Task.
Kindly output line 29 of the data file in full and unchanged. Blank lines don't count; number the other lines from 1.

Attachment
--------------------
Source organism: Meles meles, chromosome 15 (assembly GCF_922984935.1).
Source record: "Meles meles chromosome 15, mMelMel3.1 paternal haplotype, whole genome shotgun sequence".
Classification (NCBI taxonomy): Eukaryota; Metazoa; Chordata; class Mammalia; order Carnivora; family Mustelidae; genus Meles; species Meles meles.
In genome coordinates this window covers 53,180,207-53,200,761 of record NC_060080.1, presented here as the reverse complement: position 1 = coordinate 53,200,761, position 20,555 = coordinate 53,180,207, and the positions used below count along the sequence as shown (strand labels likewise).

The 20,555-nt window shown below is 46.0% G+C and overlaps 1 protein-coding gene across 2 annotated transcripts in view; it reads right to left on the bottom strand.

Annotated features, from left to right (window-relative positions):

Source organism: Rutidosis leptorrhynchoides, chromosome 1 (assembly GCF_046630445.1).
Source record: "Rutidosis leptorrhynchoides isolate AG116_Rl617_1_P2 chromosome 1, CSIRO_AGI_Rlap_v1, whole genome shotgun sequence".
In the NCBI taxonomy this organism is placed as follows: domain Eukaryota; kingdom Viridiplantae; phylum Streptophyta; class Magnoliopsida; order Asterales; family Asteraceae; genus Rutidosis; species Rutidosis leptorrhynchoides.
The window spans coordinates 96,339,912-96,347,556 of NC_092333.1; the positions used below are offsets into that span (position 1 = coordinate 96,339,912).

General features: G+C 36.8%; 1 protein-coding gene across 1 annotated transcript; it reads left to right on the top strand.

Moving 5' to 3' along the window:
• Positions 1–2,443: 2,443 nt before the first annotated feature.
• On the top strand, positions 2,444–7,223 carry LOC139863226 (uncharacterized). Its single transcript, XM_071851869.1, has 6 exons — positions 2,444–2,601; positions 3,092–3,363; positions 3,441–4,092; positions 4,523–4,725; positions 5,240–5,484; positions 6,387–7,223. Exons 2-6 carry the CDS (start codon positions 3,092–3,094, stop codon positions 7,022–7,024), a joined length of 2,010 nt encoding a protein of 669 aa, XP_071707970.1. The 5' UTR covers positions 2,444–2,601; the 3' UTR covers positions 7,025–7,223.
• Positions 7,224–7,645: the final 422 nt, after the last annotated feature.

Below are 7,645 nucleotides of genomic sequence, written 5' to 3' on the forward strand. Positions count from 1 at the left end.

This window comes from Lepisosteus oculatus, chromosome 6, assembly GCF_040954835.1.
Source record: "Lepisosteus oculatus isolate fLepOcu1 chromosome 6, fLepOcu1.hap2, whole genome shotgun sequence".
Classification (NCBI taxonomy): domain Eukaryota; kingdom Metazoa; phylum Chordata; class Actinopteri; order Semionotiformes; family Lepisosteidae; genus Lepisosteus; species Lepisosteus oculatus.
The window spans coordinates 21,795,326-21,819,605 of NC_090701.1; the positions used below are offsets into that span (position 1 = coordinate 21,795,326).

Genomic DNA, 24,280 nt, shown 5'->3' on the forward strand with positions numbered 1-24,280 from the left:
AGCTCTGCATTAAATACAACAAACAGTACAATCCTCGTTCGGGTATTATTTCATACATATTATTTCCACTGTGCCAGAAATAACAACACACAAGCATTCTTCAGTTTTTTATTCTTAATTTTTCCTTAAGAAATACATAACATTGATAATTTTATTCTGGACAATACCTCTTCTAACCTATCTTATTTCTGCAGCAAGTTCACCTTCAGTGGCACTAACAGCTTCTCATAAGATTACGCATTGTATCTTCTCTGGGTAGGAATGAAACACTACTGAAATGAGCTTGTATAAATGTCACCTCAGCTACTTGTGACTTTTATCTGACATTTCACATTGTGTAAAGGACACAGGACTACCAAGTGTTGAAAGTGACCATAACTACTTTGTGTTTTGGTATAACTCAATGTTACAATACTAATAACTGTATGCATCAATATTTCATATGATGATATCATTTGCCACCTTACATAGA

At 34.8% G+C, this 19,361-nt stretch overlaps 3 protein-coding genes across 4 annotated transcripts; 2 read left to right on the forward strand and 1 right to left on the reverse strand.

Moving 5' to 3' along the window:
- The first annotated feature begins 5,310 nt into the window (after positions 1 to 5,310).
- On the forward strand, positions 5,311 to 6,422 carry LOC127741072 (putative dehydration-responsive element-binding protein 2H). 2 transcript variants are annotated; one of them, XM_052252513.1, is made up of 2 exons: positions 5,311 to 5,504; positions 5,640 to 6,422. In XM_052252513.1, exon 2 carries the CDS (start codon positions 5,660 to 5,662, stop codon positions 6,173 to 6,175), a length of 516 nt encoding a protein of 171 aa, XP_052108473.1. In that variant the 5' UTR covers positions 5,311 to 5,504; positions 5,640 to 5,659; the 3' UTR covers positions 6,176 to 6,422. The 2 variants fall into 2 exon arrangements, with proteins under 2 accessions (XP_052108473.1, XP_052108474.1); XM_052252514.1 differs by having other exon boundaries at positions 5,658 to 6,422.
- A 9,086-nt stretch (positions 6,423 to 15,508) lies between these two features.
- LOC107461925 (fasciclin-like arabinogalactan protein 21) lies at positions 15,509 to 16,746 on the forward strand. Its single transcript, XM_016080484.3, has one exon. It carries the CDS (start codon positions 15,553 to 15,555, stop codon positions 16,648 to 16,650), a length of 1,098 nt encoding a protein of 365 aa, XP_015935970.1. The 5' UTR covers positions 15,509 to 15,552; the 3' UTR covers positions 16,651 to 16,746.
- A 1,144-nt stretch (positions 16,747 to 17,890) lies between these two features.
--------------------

- A 1,144-nt stretch (positions 16,747 to 17,890) lies between these two features.